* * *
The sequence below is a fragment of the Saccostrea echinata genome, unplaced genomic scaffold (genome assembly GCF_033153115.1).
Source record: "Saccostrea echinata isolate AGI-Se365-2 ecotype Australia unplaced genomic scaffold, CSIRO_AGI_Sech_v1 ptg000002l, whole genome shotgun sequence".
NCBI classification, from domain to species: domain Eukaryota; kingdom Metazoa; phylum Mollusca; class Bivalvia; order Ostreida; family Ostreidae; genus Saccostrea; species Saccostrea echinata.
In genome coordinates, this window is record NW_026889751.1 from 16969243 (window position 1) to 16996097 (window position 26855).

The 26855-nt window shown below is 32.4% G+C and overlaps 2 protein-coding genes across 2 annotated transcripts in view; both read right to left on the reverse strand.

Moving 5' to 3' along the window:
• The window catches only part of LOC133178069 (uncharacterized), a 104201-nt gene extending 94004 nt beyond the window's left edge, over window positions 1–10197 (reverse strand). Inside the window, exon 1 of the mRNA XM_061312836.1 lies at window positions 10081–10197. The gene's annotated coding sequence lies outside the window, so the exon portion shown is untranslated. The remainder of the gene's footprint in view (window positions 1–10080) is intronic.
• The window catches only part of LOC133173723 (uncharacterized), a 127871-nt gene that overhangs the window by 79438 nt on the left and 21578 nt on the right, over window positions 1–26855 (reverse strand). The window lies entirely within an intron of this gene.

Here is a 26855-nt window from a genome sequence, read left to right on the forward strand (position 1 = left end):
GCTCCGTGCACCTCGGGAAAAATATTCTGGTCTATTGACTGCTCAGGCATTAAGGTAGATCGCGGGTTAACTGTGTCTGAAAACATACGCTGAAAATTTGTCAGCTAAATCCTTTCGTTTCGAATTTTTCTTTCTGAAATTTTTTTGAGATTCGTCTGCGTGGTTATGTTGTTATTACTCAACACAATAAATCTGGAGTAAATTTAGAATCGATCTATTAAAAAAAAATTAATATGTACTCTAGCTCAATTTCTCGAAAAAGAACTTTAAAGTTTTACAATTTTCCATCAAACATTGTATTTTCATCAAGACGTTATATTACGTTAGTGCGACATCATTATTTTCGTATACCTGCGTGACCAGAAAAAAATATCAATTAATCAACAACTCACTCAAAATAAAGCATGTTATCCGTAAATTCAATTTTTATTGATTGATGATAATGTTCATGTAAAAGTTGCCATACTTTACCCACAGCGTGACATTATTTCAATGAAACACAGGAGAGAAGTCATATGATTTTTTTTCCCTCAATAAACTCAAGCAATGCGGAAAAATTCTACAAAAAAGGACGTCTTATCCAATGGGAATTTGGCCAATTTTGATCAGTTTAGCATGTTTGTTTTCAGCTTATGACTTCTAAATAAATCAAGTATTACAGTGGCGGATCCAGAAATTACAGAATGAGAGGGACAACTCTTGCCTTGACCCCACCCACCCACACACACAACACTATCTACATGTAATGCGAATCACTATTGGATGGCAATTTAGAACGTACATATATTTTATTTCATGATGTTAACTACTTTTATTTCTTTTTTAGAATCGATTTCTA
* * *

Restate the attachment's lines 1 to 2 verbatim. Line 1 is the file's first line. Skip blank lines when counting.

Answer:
The sequence below is a fragment of the Saccostrea echinata genome, unplaced genomic scaffold (genome assembly GCF_033153115.1).
Source record: "Saccostrea echinata isolate AGI-Se365-2 ecotype Australia unplaced genomic scaffold, CSIRO_AGI_Sech_v1 ptg000002l, whole genome shotgun sequence".